RICS expects house price growth to grind to a halt in 2018

RICS expects a sluggish performance from the residential housing market in 2018.
Picture: ANTONY KE

RICS expects a sluggish performance from the residential housing market in 2018. Picture: ANTONY KELLY - Credit: Archant

House price growth in the UK is likely to slow to a halt through 2018 as the number of transactions reduces, according to a housing forecast by RICS.

However the industry body said declining prices in London and the South East could be offset by price rises in other parts of the country.

It follows underwhelming activity in the residential sector in 2017, with buyer enquiries and sales volumes stalling and sentiment turning more cautious as a result.

RICS expects the overriding issue of near-record low stocks on estate agents books to continue impacting behaviour in the housing market in 2018, with no signs that the year will see a turnaround in supply in the second hand market.

Political and economic uncertainty, combined with the lack of stock, stretched affordability, tax changes and interest rate rises, are expected to keep the market below 1.2 million sales in the year.

RICS said there could be some activity stemming from changes in stamp duty (SDLT) announced in the Autumn Budget, which will see it abolished on all homes under £300,000 for first time buyers, but added that higher prices could negate the tax saving.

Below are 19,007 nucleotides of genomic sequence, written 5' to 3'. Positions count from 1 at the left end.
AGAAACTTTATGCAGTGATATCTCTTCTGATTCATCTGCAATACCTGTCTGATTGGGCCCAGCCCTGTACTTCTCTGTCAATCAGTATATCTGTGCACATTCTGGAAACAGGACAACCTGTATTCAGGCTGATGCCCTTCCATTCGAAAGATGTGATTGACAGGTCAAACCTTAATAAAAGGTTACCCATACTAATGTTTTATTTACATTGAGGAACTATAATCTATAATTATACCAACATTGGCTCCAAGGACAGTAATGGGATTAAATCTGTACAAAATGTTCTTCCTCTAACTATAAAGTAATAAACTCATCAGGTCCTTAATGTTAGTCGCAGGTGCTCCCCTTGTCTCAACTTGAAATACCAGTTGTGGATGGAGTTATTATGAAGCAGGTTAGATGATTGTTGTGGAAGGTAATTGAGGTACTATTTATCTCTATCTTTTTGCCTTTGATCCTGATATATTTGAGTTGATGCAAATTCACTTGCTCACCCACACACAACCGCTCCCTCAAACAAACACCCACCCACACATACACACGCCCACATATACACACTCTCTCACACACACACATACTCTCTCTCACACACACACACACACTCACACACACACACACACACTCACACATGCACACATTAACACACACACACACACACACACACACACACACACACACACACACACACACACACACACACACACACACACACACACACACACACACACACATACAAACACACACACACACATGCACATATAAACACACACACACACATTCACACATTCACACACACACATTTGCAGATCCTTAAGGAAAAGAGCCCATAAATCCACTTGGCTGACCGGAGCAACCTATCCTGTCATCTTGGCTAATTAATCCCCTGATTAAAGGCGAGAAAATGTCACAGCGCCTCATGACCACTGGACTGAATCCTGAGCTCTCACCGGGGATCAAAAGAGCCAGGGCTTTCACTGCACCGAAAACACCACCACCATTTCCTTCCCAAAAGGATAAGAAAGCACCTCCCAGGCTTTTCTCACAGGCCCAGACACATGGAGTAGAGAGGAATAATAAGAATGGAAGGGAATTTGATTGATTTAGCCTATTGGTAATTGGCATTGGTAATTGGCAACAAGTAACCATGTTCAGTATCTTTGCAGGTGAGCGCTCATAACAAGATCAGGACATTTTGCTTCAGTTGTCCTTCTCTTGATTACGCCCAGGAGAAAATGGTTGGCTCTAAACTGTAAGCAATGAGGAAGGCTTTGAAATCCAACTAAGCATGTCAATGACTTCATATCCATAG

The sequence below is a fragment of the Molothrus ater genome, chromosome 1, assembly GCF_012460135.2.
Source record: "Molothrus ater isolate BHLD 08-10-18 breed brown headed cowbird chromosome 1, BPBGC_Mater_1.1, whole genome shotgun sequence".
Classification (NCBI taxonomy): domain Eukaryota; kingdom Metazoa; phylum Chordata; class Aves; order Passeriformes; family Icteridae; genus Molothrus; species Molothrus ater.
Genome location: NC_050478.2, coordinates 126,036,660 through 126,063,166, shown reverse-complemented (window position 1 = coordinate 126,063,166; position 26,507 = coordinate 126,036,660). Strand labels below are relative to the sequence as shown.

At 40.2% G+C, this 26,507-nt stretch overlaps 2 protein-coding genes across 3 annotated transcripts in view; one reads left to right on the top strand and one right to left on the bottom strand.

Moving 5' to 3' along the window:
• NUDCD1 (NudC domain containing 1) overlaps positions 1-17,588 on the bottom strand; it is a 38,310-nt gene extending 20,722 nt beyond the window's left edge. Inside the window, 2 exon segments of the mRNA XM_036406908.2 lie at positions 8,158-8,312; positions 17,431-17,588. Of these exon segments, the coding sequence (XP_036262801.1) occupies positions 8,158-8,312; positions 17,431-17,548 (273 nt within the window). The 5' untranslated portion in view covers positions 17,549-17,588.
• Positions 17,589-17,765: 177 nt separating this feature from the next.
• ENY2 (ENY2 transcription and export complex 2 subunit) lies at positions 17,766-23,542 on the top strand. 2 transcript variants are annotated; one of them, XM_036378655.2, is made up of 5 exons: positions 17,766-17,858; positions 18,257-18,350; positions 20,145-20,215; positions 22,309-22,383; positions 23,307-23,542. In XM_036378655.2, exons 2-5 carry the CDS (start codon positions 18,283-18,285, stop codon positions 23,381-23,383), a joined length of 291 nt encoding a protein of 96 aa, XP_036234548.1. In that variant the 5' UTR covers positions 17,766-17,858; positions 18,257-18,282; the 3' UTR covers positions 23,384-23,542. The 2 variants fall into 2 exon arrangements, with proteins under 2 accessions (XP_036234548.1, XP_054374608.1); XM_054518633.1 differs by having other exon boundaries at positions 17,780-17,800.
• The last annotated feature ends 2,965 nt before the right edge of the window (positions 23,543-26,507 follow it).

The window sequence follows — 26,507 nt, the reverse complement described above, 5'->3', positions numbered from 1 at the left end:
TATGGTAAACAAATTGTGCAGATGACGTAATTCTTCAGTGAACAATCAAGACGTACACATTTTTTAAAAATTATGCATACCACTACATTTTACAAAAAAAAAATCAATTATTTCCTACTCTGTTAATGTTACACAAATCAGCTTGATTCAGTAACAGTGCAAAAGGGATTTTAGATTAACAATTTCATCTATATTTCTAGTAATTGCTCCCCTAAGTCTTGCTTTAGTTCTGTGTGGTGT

Tarrant Parsons, RICS economist, said: 'Following a pretty lacklustre finish to 2017, the indications are that momentum across the housing market will be lacking as 2018 gets underway.

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'With several of the forces currently weighing on activity set to persist over the near term, it's difficult to envisage a material step-up in impetus during the next 12 months.

'However, the fundamentals are not much changed from the end of 2017, so levels of activity should soften only marginally when compared to the year just ending.

'A real lack of stock coming onto the market remains one of the biggest challenges, while affordability constraints are increasingly curbing demand in some parts. Given these dynamics, price growth may fade to produce a virtually flat outturn for 2018.'